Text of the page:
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The Incentive for Vertical Integration

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  • Nicholas Economides

Abstract

This paper evaluates the incentive of firms to vertically integrate in a simple 2X2 Bertrand model of two substitutes that are each comprised of two complementary components. It confirms that all prices fall as a result of a vertical merger. Further, we find that, when the composite goods are poor substitutes, producers of complementary components are better off after integration. Thus, at equilibrium, each pair of complementary goods is produced by a single firm (parallel vertical integration). In contrast, when the composite goods are close substitutes, vertical integration reduces profits of the merging firms and is therefore undesirable. Thus, at equilibrium, all four products are produced by independent firms (independent ownership). The reason for the change in the direction of the incentive to merge is that, as the composite goods become closer substitutes, competition between them reduces prices (in comparison to full monopoly) thereby eliminating the usefulness of a vertical merger in accomplishing the same price effect. We also find that, for intermediate levels of substitution, firms producing complementary components prefer to merge only if the substitute good is produced by an integrated firm. Thus, for intermediate levels of substitution, both parallel vertical integration and independent ownership are equilibria. When the demand system is symmetric, total surplus is higher in parallel vertical integration, for all degrees of substitution among the products, even for the case when the goods are close substitutes and parallel vertical integration is not the equilibrium outcome. Thus, the market provides less vertical integration than is optimal from a social surplus maximizing point of view.
(This abstract was borrowed from another version of this item.)

Suggested Citation

  • Nicholas Economides, 2005. "The Incentive for Vertical Integration," Working Papers 05-01, New York University, Leonard N. Stern School of Business, Department of Economics.
  • Handle: RePEc:ste:nystbu:05-01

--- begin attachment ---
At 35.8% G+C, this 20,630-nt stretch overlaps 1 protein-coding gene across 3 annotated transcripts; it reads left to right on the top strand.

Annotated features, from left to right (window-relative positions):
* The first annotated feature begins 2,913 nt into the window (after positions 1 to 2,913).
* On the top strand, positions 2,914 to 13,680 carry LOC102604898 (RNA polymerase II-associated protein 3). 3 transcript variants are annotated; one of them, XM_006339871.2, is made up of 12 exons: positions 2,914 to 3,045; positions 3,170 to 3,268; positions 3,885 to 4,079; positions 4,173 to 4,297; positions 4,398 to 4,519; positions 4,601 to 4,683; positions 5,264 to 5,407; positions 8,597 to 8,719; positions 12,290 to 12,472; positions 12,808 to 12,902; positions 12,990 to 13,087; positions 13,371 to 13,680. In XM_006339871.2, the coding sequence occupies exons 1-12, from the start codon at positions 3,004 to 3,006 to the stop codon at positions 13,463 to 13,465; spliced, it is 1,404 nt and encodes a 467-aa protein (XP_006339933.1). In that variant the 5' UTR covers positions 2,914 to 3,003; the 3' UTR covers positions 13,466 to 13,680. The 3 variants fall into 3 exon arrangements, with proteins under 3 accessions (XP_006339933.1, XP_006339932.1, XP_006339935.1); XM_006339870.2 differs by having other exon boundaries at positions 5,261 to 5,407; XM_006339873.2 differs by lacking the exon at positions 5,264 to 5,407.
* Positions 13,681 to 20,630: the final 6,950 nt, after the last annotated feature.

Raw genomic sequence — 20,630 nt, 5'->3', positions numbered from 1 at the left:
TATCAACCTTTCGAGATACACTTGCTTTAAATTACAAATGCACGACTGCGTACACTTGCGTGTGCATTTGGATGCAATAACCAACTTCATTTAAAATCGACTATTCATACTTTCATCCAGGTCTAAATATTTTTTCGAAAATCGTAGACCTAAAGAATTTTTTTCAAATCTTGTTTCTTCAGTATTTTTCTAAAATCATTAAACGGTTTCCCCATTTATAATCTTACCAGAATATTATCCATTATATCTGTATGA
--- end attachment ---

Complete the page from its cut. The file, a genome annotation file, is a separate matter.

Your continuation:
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    References listed on IDEAS

    as
    1. Economides, Nicholas & Salop, Steven C, 1992. "Competition and Integration among Complements, and Network Market Structure," Journal of Industrial Economics, Wiley Blackwell, vol. 40(1), pages 105-123, March.
    2. Schmalensee, Richard, 1973. "A Note on the Theory of Vertical Integration," Journal of Political Economy, University of Chicago Press, vol. 81(2), pages 442-449, Part I, M.
    3. Michael A. Salinger, 1988. "Vertical Mergers and Market Foreclosure," The Quarterly Journal of Economics, Oxford University Press, vol. 103(2), pages 345-356.
    4. Comanor, William S & Frech, H E, III, 1985. "The Competitive Effects of Vertical Agreements?," American Economic Review, American Economic Association, vol. 75(3), pages 539-546, June.
    5. Salinger, Michael A, 1989. "The Meaning of "Upstream" and "Downstream" and the Implications for Modeling Vertical Mergers," Journal of Industrial Economics, Wiley Blackwell, vol. 37(4), pages 373-387, June.
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    Cited by:

    1. Nicholas Economides, 2007. "Nonbanks in the payments system: vertical integration issues," Proceedings – Payments System Research Conferences, Federal Reserve Bank of Kansas City.
    2. Beata Błasiak-Nowak, 2007. "Klastery jako sposób na przyspieszenie rozwoju obszarów problemowych," Gospodarka Narodowa. The Polish Journal of Economics, Warsaw School of Economics, issue 7-8, pages 83-104.

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    More about this item

    JEL classification:

    • L1 - Industrial Organization - - Market Structure, Firm Strategy, and Market Performance
    • D4 - Microeconomics - - Market Structure, Pricing, and Design

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